Not long after I moved to Boston, at the peak of my publications consumption that included the Boston Globe, The New York Times, New York Magazine, The Real Paper, the Boston Phoenix, Rolling Stone and the Village Voice every time they appeared, I was delighted to discover a new weekly comic strip in the Voice that I thought was the most inventive and zany since the advent of Jules Fieffer (earlier, R. Crumb’s “Mr. Natural” strip was actually a bit tamer than much of his underground comix and he clearly did not enjoy working on weekly deadlines). It was called “MacDoodle St.”, created by one Mark Alan Stamaty and it presented the adventures of a young poet schnook awash in the fast-decaying urban heap of New York City in the late ’70s.
It’s easier and clearer to just show a couple pages from the strip rather than try and fail to describe Stamaty’s scenes of erupting Kraziness —
Stamaty wasn’t deeply topical — punk lurked around his New York, but no hip-hop — though he did have one prophetic flash: the Conservative Liberation Front, a bunch of businessmen who re-wrapped their ties as headbands and began acting like Yippie hooligans. It was an eerie foreshadowing of how, very soon, being reactionary would be cast as being bold, adventurous, unconventional.
“MacDoodle St.” was the high point of Stamaty’s narrative comics. He went on to do the superb, but more contained and topical, “Washingtoon”. My fave installment of that strip was a confrontation between a frustrated buyer and a clerk in a store during the rising craze for bottled water. Stamaty grasped the wacky tension between companies trying to brand their water with the freshness and purity of Nature and the grubby essence of Nature itself. So he came up with the perfect bottled-springjuice name: Crystal Mountain Deer Toad Tick Water.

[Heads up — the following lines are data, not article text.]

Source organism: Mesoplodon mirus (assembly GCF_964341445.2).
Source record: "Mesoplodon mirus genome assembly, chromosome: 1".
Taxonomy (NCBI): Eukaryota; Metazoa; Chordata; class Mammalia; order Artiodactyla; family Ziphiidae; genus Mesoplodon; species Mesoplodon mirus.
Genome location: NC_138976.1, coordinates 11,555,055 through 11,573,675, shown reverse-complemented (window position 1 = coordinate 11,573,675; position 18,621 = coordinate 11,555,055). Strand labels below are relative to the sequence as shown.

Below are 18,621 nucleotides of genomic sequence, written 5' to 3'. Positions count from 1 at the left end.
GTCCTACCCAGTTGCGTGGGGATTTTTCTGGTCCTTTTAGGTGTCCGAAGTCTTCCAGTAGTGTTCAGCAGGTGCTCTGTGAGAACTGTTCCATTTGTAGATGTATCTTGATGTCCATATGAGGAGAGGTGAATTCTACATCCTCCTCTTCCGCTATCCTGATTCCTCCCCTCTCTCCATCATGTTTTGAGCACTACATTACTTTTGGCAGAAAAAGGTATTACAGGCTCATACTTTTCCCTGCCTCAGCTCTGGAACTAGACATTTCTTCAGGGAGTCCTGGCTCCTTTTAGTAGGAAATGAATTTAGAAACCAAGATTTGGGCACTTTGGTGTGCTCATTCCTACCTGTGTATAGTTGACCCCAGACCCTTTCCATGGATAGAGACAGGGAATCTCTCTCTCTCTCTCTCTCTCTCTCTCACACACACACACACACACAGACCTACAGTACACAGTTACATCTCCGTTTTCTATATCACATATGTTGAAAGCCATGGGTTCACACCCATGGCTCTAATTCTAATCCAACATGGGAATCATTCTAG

Stamaty now does completely charming and completely domesticated illustrations for Slate —
– and other publications as well as children’s books (well, I guess he’s always done children’s books for all ages), some of which sound profound and inspirational (Alia’s Mission: Saving the Books of Iraq), but notably lacking in Kraziness.
All this was prompted because I discovered there was a major earlier work by Stamaty, Who Needs Donuts?, which came out in 1973, when he was 25 or 26. In many ways a warm-up for “MacDoodle St.” it’s got plenty Kraziness and shows a wonderful light-heartedness.
Like Matt Groening, Stamaty was one of those guys comic-strip fans know exist but can’t really imagine — the son of a cartoonist. (Hope this explanatory link works)*
I expected to be more saddened/nostalgic reading vintage Stamaty. Kraziness has been stamped out today and it’s sometimes tough to revisit a vanished world where it felt like an ageless essential. But Stamaty’s work seemed more at ease and philosophical than I imagined. After all, there’s plenty of evidence he can still summon the Krazy when he wants to:
And hey, Who Needs Donuts? was reprinted in 2001 — so there ya go.
Some more scoop on the man:
*[EDIT] Well, the link worked a couple times. I guess as long as I was logged into The New Yorker as a subscriber. Anyway, it’s a moving and informative story of how Stamaty came to identify himself as a cartoonist through the association of both his father and mother’s work in the field. I don’t think it’s been collected anywhere and sure is a shame I can’t seem to include it here. Crap. I’ll log in a few more times over the next few days, so it may or may not work.
*[EDIT][EDIT] Whattaya know? As of June, 2016, the link seems to work again. Let it roll …